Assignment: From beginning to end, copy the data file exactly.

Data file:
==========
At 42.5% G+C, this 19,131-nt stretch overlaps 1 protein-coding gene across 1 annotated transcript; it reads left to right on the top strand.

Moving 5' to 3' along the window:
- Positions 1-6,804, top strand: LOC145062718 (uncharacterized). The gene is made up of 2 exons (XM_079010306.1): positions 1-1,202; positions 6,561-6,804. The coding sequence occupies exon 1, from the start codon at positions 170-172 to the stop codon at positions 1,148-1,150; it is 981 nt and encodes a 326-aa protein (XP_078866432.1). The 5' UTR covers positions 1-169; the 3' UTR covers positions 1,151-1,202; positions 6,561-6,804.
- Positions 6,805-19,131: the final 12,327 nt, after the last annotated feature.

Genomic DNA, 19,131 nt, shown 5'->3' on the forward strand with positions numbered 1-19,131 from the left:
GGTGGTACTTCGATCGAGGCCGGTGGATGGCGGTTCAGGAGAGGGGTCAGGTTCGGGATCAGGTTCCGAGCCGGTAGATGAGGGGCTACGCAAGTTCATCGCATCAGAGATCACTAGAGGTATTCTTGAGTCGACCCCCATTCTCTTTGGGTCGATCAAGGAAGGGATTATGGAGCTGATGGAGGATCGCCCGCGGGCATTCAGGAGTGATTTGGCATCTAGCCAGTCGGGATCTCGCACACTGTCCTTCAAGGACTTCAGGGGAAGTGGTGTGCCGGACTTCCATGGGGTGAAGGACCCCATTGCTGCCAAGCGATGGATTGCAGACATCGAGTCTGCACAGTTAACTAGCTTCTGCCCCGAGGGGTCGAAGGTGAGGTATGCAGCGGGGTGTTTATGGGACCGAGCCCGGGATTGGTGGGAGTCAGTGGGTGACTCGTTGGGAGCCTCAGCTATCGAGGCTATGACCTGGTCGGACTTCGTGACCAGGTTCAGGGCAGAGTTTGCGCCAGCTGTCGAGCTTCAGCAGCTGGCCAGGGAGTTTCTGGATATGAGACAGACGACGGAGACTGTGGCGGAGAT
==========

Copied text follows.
At 42.5% G+C, this 19,131-nt stretch overlaps 1 protein-coding gene across 1 annotated transcript; it reads left to right on the top strand.

Moving 5' to 3' along the window:
- Positions 1-6,804, top strand: LOC145062718 (uncharacterized). The gene is made up of 2 exons (XM_079010306.1): positions 1-1,202; positions 6,561-6,804. The coding sequence occupies exon 1, from the start codon at positions 170-172 to the stop codon at positions 1,148-1,150; it is 981 nt and encodes a 326-aa protein (XP_078866432.1). The 5' UTR covers positions 1-169; the 3' UTR covers positions 1,151-1,202; positions 6,561-6,804.
- Positions 6,805-19,131: the final 12,327 nt, after the last annotated feature.

Genomic DNA, 19,131 nt, shown 5'->3' on the forward strand with positions numbered 1-19,131 from the left:
GGTGGTACTTCGATCGAGGCCGGTGGATGGCGGTTCAGGAGAGGGGTCAGGTTCGGGATCAGGTTCCGAGCCGGTAGATGAGGGGCTACGCAAGTTCATCGCATCAGAGATCACTAGAGGTATTCTTGAGTCGACCCCCATTCTCTTTGGGTCGATCAAGGAAGGGATTATGGAGCTGATGGAGGATCGCCCGCGGGCATTCAGGAGTGATTTGGCATCTAGCCAGTCGGGATCTCGCACACTGTCCTTCAAGGACTTCAGGGGAAGTGGTGTGCCGGACTTCCATGGGGTGAAGGACCCCATTGCTGCCAAGCGATGGATTGCAGACATCGAGTCTGCACAGTTAACTAGCTTCTGCCCCGAGGGGTCGAAGGTGAGGTATGCAGCGGGGTGTTTATGGGACCGAGCCCGGGATTGGTGGGAGTCAGTGGGTGACTCGTTGGGAGCCTCAGCTATCGAGGCTATGACCTGGTCGGACTTCGTGACCAGGTTCAGGGCAGAGTTTGCGCCAGCTGTCGAGCTTCAGCAGCTGGCCAGGGAGTTTCTGGATATGAGACAGACGACGGAGACTGTGGCGGAGAT